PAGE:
Applying a strict statutory interpretation of § 348(f)(1)(A) of the Bankruptcy Code, the Tenth Circuit Court of Appeals (the Court) held that appreciation in the value of the debtors’ home which occurred postpetition in a case, filed as a chapter 13 but converted to chapter 7 after plan confirmation and sale of the property, accrues to the benefit of the debtors, not the chapter 7 estate. Rodriguez v. Barrera (In re Barrera), 2022 WL 163891 (10th Cir. January 19, 2022).
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Debtors Julio Barrera and Maria de La Luz Moro (Debtors) filed a chapter 13 petition in April 2016. They owned a house in Colorado valued at $396,000 on the petition date, with secured debt of about $336,000 and homestead-exempt equity of about $60,000. They confirmed a plan in June 2016 and made payments under the plan until April 2018. They decided to sell their house, then valued at $520,000, from which sale they netted about $140,000. After the sale, the Debtors converted the case to a chapter 7.
The chapter 7 trustee (Trustee) asserted that the non-exempt equity which they received from the sale was property of the chapter 7 estate. Accordingly, he moved the bankruptcy court for turnover of the assertedly nonexempt funds. The bankruptcy court, relying primarily on the legislative history behind the 1994 enactment of § 348(f)(1)(A), which sets forth what assets of a chapter 13 debtor become property of a chapter 7 estate upon conversion, denied the turnover motion. The Tenth Circuit Bankruptcy Appellate panel affirmed on similar grounds.
Trustee appealed to the Court, which affirmed based on different reasoning.
The Court stated its task precisely: “We must interpret 11 U.S.C. § 348(f)(1)(A) to determine whether the sale proceeds from the appreciation in value of a debtor’s property after filing a Chapter 13 petition but before converting the bankruptcy to Chapter 7 is property of the Chapter 7 estate or the debtor.” Unlike the lower courts, the Court ruled the statute was not ambiguous, so legislative history need not be consulted. The language itself was precise: “property of the estate in the converted case shall consist of property of the estate, as of the date of filing of the petition, that remains in the possession of or is under the control of the debtor on the date of conversion.” (Emphasis in the opinion)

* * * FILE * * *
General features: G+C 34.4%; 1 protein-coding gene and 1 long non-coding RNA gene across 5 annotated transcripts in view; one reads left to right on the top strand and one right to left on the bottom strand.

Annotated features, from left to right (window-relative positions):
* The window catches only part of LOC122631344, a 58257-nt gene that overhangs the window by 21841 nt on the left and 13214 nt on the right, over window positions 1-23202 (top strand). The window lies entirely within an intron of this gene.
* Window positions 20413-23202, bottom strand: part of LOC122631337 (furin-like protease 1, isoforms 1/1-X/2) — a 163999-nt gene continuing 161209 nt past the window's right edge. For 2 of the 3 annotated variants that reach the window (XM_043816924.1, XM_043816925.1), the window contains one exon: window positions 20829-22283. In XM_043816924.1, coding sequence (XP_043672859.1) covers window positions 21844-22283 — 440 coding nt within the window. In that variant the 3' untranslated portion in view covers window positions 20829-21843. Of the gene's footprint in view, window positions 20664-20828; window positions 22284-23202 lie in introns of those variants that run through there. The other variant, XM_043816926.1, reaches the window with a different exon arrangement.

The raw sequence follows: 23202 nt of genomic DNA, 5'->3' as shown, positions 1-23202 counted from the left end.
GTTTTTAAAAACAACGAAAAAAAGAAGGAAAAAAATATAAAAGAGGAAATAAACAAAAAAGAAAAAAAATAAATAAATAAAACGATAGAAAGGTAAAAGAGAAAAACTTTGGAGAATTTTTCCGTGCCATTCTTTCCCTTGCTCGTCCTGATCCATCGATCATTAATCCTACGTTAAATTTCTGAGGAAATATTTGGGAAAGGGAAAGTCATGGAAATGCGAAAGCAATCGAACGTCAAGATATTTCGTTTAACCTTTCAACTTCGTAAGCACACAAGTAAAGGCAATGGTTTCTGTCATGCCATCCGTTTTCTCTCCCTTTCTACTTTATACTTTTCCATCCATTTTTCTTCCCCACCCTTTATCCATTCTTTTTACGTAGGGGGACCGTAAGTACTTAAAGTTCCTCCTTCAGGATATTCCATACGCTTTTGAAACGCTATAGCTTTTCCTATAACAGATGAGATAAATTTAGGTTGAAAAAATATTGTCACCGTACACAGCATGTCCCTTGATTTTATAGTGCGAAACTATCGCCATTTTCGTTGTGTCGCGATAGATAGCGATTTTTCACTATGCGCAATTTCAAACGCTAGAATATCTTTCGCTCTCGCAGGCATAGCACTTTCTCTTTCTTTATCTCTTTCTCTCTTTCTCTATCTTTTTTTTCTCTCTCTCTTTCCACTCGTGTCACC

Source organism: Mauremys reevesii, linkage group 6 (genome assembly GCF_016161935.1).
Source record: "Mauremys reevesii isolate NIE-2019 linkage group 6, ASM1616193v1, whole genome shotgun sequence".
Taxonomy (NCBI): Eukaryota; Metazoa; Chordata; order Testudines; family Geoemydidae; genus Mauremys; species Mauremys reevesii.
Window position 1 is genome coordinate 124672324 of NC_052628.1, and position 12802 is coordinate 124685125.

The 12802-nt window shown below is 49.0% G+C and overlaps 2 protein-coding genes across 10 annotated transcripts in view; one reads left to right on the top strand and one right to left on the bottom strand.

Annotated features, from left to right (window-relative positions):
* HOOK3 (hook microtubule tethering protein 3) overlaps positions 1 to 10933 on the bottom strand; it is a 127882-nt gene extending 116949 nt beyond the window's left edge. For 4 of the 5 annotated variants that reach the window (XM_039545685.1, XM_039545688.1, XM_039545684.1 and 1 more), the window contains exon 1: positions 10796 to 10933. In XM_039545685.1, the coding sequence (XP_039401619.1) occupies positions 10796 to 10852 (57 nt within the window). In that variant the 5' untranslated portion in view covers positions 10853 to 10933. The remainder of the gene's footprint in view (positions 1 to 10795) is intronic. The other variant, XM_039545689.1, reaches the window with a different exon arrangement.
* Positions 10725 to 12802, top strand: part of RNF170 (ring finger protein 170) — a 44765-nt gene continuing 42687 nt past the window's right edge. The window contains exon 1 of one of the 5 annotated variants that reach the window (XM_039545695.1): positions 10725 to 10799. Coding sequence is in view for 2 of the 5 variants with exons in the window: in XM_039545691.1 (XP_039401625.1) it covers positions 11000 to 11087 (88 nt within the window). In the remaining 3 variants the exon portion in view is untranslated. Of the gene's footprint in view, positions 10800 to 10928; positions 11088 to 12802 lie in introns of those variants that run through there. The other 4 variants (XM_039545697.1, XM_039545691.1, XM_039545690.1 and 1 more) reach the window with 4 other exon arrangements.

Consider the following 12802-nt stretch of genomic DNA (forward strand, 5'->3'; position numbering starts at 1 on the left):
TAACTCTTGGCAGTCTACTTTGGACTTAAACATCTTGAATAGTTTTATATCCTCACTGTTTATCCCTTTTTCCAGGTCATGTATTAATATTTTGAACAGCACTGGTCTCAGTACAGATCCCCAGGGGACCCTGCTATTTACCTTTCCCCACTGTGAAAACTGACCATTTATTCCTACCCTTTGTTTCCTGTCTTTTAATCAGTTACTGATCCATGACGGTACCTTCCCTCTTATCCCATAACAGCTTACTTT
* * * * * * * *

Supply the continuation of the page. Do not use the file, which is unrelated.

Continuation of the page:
The Court then determined that the property sought by the Trustee, the proceeds from the home sale, were not the same asset as the house which existed on the petition date. Therefore, under the plain language of the statute, those proceeds did not enter the chapter 7 estate. The Court’s analysis could have ended there. However, it also noted that the automatic revesting provision of § 1327(b), which provides that the property of the estate revests in the debtor upon confirmation, also supported its conclusion. Since the appreciation occurred after the property revested, any increase in value inured to the Debtors’ benefit, not the already dissolved estate. Finally, although it found reliance on legislative history was not compelled where a statute was not ambiguous on its face, it agreed with the lower courts that the history behind the 1994 amendments to the Bankruptcy Code also supported the conclusion that postpetition, preconversion appreciation in value belonged to the Debtors.
The Court also noted that if a debtor acted in bad faith when converting a case from a chapter 13 to a chapter 7, § 348(f)(2) provides that property of the estate would consist of all property as of the date of conversion, not the petition date. This provision would prevent abuse.
The Trustee attempted to persuade the Court that this issue was settled in other jurisdictions, including citing to a series of Ninth Circuit cases. As the Court noted, none of those cases was on point. They all addressed whether, in a chapter 7, postpetition appreciation inured to the benefit of the estate, answering definitively in the affirmative. But none of them answered who gets post confirmation appreciation in a case converted from a 13 to a 7, a question which remains undecided in the Ninth Circuit and many others.
The Court’s ruling here is actually quite narrow, as it turned on the difference in the asset – house versus proceeds. It did not answer the still-open question of who gets the appreciation if the homestead increases in value, beyond any applicable exemption, but is not sold and then the case is converted. Trial courts have split on that issue. In a district where the property revests in the debtor under § 1327(b) after confirmation, a good argument can be made the appreciation belongs to the debtor. However, in districts such as my own (C.D. CA) where the confirmation order delays revesting until completion of the plan, more creative arguments must be made to support the argument that the appreciation belongs to the debtor.
This review was written by the Hon. Meredith Jury (United States Bankruptcy Judge, C.D. CA., Ret.), a member of the ad hoc group. Thomson Reuters holds the copyright to these materials and has permitted the Insolvency Law Committee to reprint them. This material may not be further transmitted without the consent of Thomson Reuters.